Growing Returns

Elite food consumers won’t make sustainable ag the norm. Here’s what will.

I recently participated on a panel discussion with a provocative title: “Elite Food Consumers: A Force for Environmental Good?” The panel was moderated by The Washington Post columnist Tamar Haspel and organized by the Breakthrough Institute.

It was a great discussion because there is no doubt that consumer preferences are changing food – and not just for elite consumers. Even the larger and more affordable food retailers are responding to new consumer demands for how food is produced, what ingredients they contain and how products are marketed. But consumer choices alone won’t reshape the food system.

Minimizing the environmental footprint of agriculture – in ways that don’t hurt farmers’ profitability or consumers’ pocketbooks – will require additional levers. Read More »

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Anthony Bourdain taught us the power of sharing a meal and leaving biases at the door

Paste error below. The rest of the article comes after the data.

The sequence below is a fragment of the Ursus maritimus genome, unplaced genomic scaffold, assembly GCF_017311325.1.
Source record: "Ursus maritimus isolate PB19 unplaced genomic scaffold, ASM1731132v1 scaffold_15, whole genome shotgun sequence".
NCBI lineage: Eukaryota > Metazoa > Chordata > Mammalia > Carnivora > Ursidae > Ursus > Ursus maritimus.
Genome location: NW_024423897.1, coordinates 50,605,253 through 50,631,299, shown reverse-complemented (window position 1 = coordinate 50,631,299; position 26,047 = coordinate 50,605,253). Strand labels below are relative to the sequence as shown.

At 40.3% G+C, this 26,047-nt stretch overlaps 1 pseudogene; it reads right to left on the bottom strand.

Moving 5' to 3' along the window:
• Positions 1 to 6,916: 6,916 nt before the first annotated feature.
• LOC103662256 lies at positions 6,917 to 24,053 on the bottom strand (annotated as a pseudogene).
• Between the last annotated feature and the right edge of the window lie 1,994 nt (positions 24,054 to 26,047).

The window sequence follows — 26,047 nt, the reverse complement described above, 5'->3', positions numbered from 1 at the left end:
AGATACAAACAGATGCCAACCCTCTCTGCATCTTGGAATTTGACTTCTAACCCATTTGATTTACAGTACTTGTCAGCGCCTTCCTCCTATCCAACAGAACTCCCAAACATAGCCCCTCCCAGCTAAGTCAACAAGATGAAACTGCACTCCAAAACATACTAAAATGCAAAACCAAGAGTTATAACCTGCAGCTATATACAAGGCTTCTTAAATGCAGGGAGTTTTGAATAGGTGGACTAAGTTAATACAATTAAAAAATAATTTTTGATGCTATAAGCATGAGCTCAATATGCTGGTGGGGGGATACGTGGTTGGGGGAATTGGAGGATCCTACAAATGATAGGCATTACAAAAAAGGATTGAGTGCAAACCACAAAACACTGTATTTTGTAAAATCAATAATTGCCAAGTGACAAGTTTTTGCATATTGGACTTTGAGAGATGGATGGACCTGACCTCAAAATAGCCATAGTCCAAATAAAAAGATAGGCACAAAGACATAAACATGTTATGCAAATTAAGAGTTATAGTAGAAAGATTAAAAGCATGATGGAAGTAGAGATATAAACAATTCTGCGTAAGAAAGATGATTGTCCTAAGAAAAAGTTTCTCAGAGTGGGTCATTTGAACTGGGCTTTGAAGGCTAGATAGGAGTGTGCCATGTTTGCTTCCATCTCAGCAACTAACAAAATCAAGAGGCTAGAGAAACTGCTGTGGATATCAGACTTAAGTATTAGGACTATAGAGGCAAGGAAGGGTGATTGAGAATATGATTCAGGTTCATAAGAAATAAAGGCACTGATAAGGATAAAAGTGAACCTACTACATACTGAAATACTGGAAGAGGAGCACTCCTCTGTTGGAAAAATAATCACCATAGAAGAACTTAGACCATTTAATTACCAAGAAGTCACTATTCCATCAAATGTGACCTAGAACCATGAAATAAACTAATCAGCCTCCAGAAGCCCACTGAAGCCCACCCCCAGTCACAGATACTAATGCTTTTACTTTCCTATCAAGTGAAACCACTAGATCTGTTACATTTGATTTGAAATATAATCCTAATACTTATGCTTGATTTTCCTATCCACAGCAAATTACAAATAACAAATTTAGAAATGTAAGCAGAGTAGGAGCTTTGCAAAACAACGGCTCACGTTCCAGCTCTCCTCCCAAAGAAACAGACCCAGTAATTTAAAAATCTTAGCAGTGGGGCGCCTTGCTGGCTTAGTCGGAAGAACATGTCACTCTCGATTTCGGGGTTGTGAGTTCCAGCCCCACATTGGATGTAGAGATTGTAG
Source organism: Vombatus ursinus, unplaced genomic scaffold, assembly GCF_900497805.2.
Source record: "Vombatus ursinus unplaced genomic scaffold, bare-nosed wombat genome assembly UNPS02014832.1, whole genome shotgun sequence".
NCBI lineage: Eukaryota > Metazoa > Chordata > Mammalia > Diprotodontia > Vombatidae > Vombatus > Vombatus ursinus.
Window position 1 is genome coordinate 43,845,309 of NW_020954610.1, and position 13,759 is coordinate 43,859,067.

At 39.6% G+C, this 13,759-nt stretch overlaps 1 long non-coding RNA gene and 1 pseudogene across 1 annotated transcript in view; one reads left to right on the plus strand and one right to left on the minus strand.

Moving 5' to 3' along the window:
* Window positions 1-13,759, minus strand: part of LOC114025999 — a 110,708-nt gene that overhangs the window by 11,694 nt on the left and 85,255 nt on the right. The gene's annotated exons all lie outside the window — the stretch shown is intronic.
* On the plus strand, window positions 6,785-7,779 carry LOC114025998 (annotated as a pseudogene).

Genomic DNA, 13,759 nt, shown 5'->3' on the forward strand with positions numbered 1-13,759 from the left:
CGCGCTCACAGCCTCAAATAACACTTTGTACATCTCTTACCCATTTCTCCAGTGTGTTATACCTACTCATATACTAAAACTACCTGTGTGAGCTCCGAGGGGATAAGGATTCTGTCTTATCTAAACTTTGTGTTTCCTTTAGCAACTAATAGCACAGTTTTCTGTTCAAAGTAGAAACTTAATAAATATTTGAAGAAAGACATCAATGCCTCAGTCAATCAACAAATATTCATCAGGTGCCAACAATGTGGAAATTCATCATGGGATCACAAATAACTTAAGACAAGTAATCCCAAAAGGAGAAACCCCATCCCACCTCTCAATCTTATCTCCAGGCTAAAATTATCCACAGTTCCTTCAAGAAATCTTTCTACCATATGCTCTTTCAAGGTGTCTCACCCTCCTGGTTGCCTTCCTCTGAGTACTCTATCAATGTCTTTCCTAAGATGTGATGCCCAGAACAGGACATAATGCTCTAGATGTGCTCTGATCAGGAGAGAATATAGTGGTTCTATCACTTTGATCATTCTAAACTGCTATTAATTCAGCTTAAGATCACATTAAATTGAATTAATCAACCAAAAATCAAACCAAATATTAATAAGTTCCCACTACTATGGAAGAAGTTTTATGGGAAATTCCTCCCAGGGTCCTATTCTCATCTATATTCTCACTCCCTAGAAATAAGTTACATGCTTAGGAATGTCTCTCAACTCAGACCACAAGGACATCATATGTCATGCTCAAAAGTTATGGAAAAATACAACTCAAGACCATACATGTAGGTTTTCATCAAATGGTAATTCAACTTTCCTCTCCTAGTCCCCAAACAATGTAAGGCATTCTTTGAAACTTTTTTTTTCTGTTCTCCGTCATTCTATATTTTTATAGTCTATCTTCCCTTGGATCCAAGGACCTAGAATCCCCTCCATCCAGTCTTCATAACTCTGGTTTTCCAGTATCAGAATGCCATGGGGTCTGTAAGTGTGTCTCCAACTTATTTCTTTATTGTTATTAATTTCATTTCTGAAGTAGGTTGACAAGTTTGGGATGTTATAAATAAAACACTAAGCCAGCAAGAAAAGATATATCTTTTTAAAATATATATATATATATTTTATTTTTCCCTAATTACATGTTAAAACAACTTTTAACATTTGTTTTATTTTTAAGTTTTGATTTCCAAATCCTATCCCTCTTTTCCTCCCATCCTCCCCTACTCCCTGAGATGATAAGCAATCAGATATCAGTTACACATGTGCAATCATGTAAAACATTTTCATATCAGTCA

"What I aspire to is the grace with which he was able to meet people where they were and, at the same time, challenge preconceived notions."

I never knew Anthony Bourdain or even saw him in person. Yet, that he existed in the world – that I could turn on the TV or pick up something he'd written and get a dose of inspiration, or laughter, or learn something about food, life, relationships, or what it means to be authentic – was such a gift.

His 1999 New Yorker essay “Don’t Eat Before Reading This,” and subsequent book, Kitchen Confidential, were full of bombast, bad-ass adventure and raw truth-telling. That made him fun to read, and later to watch. But if that is all it was, I doubt I’d find his death so devastatingly sad.

It was his passion for his craft, his love of people, and, ultimately, his talent for being able to suspend his own (strong) biases and beliefs in order to bring people together, that resonates deeply with me as I think about the work I lead for Environmental Defense Fund.

Bridging cultural divides

Bourdain often said that Parts Unknown, the “food show” that made him a global celebrity, wasn’t ever really about food. It was about people. It was about sitting down with them and learning who they were. It was about sharing ideas, asking questions, and opening up their world and their worldviews to the rest of us.

He embraced the dichotomy of the world being a really big place and a small planet all at the same time. Read More »